بسم الله الرحمن الرحيم
Increase your good works, especially in Ramadan, for the reward of a supererogatory act performed during it equals that of an obligatory act performed at any other time. Ramadan is also a time when good works are rendered easy and one has much more energy for them than during any other month. This is because the soul, lazy when it comes to good works, is then imprisoned by hunger and thirst, the devils who hinder it are shackled, the gates of Fire are shut, the gates of the Garden are open, and the herald calls every night at God’s command :’O you who wish for goodness, hasten! And O you who wish for evil, halt!”
You should work only for the hereafter in this noble month, and embark on something worldly only when absolutely necessary. Arrange your life before Ramadan in a manner which will render you free for worship when it arrives. Be intent on devotions and approach God more surely, especially during the last ten days. If you are able not to leave the mosque, except when strictly necessary, during those last ten days then do so. Be careful to perform the Tarawih prayers during every Ramadan night. In some places it is nowadays the custom to make them so short that sometimes some of the obligatory elements of the prayer are omitted, let alone the sunnas. It is well known that our predecessors read the whole Qur’an during this prayer, reciting a part each night so as to complete it on one of the last nights of the month. If you are able to follow suit then this is a great gain; if you are not, then the least that you can do is to observe the obligatory elements of the prayer and its proprieties.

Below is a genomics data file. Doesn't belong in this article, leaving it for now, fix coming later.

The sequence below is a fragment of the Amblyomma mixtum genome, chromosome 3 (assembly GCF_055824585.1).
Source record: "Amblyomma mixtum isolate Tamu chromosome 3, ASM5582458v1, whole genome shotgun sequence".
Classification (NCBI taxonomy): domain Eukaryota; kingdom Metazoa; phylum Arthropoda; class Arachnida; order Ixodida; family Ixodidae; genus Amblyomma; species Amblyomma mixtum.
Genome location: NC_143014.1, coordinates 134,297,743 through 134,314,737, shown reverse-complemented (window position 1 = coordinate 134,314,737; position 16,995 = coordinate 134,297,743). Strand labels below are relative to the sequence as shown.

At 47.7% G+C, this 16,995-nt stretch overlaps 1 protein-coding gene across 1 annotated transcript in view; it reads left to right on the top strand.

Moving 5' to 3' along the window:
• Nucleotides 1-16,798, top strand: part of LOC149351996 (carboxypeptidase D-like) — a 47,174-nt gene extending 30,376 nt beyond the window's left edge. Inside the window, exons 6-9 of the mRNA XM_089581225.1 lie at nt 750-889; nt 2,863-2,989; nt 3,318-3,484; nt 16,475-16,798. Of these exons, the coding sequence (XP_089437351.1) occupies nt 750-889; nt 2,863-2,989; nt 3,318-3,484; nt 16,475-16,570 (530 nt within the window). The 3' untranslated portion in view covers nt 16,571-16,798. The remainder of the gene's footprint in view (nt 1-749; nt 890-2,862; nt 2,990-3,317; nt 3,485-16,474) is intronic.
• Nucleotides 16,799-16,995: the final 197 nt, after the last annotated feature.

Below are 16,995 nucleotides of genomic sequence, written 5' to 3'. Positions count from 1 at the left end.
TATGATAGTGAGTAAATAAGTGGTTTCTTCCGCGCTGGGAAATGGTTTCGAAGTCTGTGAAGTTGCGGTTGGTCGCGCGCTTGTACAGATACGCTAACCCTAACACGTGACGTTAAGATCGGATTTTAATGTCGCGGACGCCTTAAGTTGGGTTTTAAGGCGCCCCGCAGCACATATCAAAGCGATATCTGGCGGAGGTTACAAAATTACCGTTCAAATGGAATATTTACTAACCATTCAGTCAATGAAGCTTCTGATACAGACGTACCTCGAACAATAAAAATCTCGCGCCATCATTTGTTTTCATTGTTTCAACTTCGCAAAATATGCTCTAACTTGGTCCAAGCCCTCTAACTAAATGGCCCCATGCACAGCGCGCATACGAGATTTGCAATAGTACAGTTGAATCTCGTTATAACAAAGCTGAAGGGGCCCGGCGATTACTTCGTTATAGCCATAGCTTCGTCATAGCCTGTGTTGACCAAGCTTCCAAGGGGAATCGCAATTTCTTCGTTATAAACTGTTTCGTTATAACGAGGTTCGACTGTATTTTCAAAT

Watch carefully for the Night of Destiny (Laylat’ul-Qadr) which is better than a thousand months. It is the blessed night in which all affairs are wisely decided. The one to whom it is unveiled sees the blazing lights, the open doors of heaven, and the angels ascending and descending, and may witness the whole creation prostrating before God, its Creator.
Most scholars are of the opinion that it is in the last ten nights of Ramadan, and is more likely to fall in the odd-numbered ones. A certain gnostic witnessed it on the night of the seventeenth, and this is also the opinion of al-Hasan al-Basri. Some scholars have said that it is the first night of Ramadan, and a number of great scholars have said that it is not fixed but shifts its position each Ramadan, They have said that the secret wisdom underlying this is that the believer should devote himself entirely to God during every night of this month in the hope of coinciding with that night which has been kept obscure from him. And God knows best.
Hasten to break your fast as soon as you are certain that the sun has set, DElay sahur so long as you do not fear the break of dawn. Feed those who fast at the time when they break it, even with some dates or a draught of water, for the one who feeds another at thetime of breaking the fast receives as much reward as he without this diminishing the other’s reward in any way. Strive never to break your fast nor to feed any one else at such a time except with lawful food. Do not eat much, take whatever lawful food is present, and do not prefer that which is tasty, for the purpose of fasting is to subdue one’s lustful appetite, and eating a large quantity of delicious food will on the contrary arouse and strengthen it.
–Excerpt from the Book of Assisstance